The truth doesn't need words to be known, only your attention. There is nothing hidden in the Universe.
Words help us express ourselves. They also lead to confusion and even suffering. They can uplift and bring great sorrow. They often are used to describe the truth, yet almost never do. How can they? They are nothing but distant echoes of experiences, reverberating in our minds.
The truth is always ready for your discovery. The truth is rarely the same from day to day, or moment to moment. This is why words often fail to tell the story of the truth. Words and stories are thoughts locked in time. They exist in our minds, whereas the truth, what is true for you, only exists in your present experience.
What is the truth of this moment? It is your experience of it. Pause for a to observe your environment, then observe your sensations, and finally your thoughts. This is your truth–right now.
People try to change the world through words. Their goal is to influence those around them, which often works, but it is not the world that is changed, only people’s minds. If you allow people to influence you through words, your thinking will change with theirs. This is always an option for you and it’s your choice. You are free to adopt any version of the truth that is presented to you. All you have to do is believe the words of others without questioning or verification. This is very easy to do and it’s what most people in the world do every day of their lives.
There is another way to know the truth, which is to be grounded in your own experiences. No one else can do this for you. No one else has your unique experience of the world. This is the way of mindfulness and the enlightening path, moving away from words and stories into your own authentic experience.
People will tell you that the world is fast-paced, crazy, and even dangerous. Is it? Take a moment to observe your life situation right now and see if this is true for you? Yes, it might be true for some people who are, in this moment, experiencing some great challenge, but is it true for you in this moment?
Some people say that one goal of meditation is to move away from what’s referred to as “Monkey Mind,” a restless, unsettled, and sometimes confused mental condition. Ask yourself: “Is my mind unsettled or just active? What is the natural state of the human mind? If you have observed your own mind for any length of time, you’ve likely noticed that it is very busy, very creative, and often working to solve puzzles. This state seems to be normal for the human mind. In fact, many people seem to experience great satisfaction when feeding their minds extra puzzles! They even spend money on books of puzzles and games to feed their hungry problem-solving minds.
Why then, should it be any surprise that our minds are conditioned to be active, to be busy, and to try to constantly solve puzzles? It’s normal for your mind to look for puzzles to solve. When there is no obvious puzzle available, it continues looking. It asks, “What about this? What about that? Could I solve those problems? What if I created some new problems to solve or borrowed some problems that other people have?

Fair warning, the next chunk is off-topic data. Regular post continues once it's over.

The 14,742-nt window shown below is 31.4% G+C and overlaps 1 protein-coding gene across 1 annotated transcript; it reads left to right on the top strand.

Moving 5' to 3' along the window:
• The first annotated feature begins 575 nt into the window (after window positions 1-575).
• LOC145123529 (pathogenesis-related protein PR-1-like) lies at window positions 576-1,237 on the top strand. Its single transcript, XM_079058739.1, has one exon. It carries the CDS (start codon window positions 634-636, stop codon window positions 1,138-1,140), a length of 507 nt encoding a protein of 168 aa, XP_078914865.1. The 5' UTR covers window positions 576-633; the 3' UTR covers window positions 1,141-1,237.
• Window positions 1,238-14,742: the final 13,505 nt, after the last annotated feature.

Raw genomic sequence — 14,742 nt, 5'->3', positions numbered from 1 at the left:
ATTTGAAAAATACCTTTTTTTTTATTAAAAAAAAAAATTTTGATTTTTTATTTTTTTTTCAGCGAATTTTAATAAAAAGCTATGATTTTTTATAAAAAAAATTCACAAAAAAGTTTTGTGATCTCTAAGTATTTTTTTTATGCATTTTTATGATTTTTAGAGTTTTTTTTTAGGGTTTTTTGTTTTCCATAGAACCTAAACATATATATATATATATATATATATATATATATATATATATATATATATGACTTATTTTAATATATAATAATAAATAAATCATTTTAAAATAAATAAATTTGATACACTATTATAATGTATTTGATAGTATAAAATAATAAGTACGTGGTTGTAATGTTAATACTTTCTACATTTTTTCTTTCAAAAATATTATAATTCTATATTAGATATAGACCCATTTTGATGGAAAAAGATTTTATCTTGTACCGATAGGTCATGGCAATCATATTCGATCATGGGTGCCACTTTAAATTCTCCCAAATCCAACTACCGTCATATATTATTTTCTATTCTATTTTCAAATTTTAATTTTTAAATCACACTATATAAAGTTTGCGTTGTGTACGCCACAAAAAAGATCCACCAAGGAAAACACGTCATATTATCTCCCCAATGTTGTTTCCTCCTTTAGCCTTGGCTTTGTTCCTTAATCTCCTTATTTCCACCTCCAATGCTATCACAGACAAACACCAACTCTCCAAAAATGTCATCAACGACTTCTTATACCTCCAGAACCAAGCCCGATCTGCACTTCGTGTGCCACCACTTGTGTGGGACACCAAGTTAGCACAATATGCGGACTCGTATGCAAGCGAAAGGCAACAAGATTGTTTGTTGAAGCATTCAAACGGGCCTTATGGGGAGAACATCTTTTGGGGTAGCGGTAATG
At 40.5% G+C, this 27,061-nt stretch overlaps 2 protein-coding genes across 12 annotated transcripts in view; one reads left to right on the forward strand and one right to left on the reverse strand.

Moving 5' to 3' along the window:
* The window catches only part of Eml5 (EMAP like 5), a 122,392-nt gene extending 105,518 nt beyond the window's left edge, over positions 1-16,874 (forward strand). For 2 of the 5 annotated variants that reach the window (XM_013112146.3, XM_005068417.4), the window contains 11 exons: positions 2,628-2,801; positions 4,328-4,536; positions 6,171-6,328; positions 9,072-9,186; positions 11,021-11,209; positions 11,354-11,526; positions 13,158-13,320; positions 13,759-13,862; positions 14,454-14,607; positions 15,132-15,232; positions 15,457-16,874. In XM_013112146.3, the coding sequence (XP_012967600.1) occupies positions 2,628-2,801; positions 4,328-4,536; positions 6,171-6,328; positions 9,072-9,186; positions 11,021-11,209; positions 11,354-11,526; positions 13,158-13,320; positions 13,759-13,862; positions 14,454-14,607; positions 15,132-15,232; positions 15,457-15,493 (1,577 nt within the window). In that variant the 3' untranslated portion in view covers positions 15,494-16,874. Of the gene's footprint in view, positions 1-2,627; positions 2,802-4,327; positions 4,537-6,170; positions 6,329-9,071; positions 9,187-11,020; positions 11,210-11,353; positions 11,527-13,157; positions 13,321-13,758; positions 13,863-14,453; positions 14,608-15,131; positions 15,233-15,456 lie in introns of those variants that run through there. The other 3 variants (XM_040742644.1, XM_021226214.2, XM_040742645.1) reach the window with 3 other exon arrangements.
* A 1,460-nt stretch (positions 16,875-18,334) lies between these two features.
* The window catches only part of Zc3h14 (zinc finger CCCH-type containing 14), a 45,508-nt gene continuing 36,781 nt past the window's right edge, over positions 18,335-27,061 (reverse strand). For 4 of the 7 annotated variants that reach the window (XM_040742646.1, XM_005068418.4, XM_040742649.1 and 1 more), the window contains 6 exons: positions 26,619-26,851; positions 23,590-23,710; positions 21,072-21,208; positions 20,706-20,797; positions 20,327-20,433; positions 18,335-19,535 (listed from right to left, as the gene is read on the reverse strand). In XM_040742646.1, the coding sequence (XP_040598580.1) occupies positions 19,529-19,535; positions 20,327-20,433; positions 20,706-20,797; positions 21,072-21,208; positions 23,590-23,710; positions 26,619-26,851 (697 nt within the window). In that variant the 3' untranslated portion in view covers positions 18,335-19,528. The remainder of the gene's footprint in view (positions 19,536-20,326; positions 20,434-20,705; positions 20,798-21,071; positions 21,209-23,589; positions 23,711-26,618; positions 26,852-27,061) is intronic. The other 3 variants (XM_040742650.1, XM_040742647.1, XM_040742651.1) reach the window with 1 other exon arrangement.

Your mind is looking for problems to solve–and words, because they are abstractions, are a great resource. “What did she mean by that? What does this or that mean? What did those people mean when they wrote those stories?
You have a choice when it comes to how you use your mind’s creativity. You can listen to your own self-talk, as if it were the truth, or you can observe your mind’s activity as if it were your enthusiastic helper who is always working to solve your problems. You can allow your mind to churn out thoughts, while you quickly scan them for anything useful. You can think to yourself, “These are all interesting ideas, but most of them are solutions looking for problems. They are a reflection of my beautiful, creative, human mind.”
Just as the words of others require verification before action is taken, so does your own self-talk. Your mind will offer you different scenarios until you decide to accept one, but even then, remember that you are accepting a story - words in lieu of experience.
Is it important to agree on a universal truth or can we live our lives accepting that every individual has his or her own truth, based on his or her experiences?
Does is help to try to correct other people's version of the truth? Does it help to tell someone who believes they are right, they are wrong?
Whose version of the truth is valid?
The answer is clear–yours. You are responsible for your truth. You are the only person who experiences truth the way you do. The way you experience the world is unique. The way other people experience the world is also unique. Are you able to accept this?
If you cannot, then you will likely experience tension between yourself and others, as you argue for different versions of the truth.
If you can accept that every person experiences a unique truth, then you can focus on developing relationships with people that are based on common experiences, where mutual support can be forged and acceptance can be gained.
Allowing others to have their truth, without feeling the need to correct or debate it, leaves more time and space in your life to enjoy the things you value - and to deepen your authentic experiences through active attention to this eternal moment.
This episode includes music by Azam Ali, Layne Redmond, and Greg Ellis. Cover Artwork by Cameron Grey.
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